Bothell's annual family reunion about to get started
Pop Keeney Stadium is the center of the universe on Friday nights for Cougar fans, who have had lots to cheer about in recent years.
Seattle Times staff reporter
Scores & stats
BOTHELL — Just two blocks from the flower baskets of tree-lined Main Street downtown, fans will begin lining up at the gates of Pop Keeney Stadium more than two hours before kickoff.
By then, the last table at the Ranch Drive-In will be long gone and the line at the burger joint will extend onto Bothell Way. Soon enough, every available parking lot in a two-block radius will fill to capacity.
Up at the high school, the students will meet in the parking lot, with their faces painted, their costumes ready, their voices prepared for demolition. Then their cavalry will make its way down the hill until they have filled the stands.
As kickoff draws closer, a group of fathers and their children will line the fencing on the home sideline. When the team runs onto the field, a train whistle will echo through the city.
The Bothell family reunion is about to begin.
"Pretty much, the whole city shuts down," senior Michael Hartvigson said. "The lights in the city are at Pop Keeney."
For at least four Fridays — or the occasional Thursday or Saturday — each fall, Pop Keeney becomes Bothell's town gathering place. Rarely does a Bothell home game not come close to reaching the stadium's capacity of 4,500. They have fit as many as 8,500 in for a playoff game.
"There are special things about this community," Bothell coach Tom Bainter said. "It's an old community, with a sense of pride."
For the past nine years, Bothell's football team has given its city reason for pride. Since Bainter took over in 2000, the team has reached the postseason every year, won the school's first four KingCo Conference championships and went to the Class 4A state championship game in 2006 and 2007.
With that success, Bainter's Cougars woke up a dormant segment of Bothell's fan base that has returned to make Friday nights at Pop Keeney vibrant once again.
As George Selg, class of 1963, puts it: "There was a pent-up demand."
You could say there was a whole century's worth.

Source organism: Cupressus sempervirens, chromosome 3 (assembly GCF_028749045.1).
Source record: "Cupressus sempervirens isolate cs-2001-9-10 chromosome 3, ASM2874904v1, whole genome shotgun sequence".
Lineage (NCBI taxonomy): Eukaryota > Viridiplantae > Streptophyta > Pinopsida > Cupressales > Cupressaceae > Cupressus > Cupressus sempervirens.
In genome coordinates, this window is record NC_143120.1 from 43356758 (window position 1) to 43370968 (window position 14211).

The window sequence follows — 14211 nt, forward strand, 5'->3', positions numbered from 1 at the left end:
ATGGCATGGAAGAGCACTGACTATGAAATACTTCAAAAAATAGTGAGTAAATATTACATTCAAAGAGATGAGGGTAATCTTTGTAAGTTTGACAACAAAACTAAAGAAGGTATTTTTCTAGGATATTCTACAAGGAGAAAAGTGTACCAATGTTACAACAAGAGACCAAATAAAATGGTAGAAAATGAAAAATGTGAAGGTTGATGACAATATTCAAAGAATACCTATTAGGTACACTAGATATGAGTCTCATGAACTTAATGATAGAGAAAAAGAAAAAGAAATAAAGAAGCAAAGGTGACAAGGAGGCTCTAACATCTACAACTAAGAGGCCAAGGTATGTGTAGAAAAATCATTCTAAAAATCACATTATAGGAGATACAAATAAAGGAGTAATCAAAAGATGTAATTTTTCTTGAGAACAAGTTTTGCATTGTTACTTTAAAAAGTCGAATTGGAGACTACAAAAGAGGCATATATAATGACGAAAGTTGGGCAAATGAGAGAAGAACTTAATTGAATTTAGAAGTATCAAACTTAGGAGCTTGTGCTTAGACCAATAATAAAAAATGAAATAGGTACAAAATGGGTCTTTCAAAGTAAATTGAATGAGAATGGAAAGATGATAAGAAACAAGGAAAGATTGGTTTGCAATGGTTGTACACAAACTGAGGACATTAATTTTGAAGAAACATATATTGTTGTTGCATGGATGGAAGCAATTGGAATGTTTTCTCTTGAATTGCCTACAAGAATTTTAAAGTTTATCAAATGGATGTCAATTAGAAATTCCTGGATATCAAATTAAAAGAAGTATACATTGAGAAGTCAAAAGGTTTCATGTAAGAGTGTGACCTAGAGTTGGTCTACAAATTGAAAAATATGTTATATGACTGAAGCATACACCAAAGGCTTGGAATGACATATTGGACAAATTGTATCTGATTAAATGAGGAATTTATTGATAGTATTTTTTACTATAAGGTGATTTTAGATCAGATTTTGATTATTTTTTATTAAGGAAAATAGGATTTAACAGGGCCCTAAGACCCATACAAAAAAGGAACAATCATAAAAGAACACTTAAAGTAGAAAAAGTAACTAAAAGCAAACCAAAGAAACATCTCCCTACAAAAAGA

Bothell has spent the summer celebrating the 100th anniversary of its founding in 1909. Bothell High School fielded its first football team in 1911, a year before it graduated its first senior class. Even today, many of the grandchildren and great-grandchildren of Bothell's founders still live there.
"You can be here 70 years, and you're still a newbie," says Al Haynes.
Haynes would know; he's from one of the town's oldest families. His grandfather, Harold "Pop" Keeney, became Bothell's football coach in 1920, the same year the school board cleared an orchard for the field that eventually took his name. When Haynes, also a 1963 graduate, served as Bothell principal from 1993 to 2003, he was amazed how many students were grandchildren of his former classmates.
"We came in 1953, and I'm still a rookie in a lot of circles," Selg said. "It was, has been and probably will continue to have that small-town, Friday night flavor to it."
Last year, Selg and two other former classmates began raising money for a new scoreboard, one with a replay-capable video screen.
They were shocked to see donations coming in from around the country: a recent graduate mailed in a check from Nebraska, while a member of the class of 1941 sent a $10 bill. With help from alumni in Inglemoor and Woodinville, the other Northshore District schools who play at Pop Keeney, they raised $160,000, and the scoreboard was installed this summer as only the second of its kind in the state.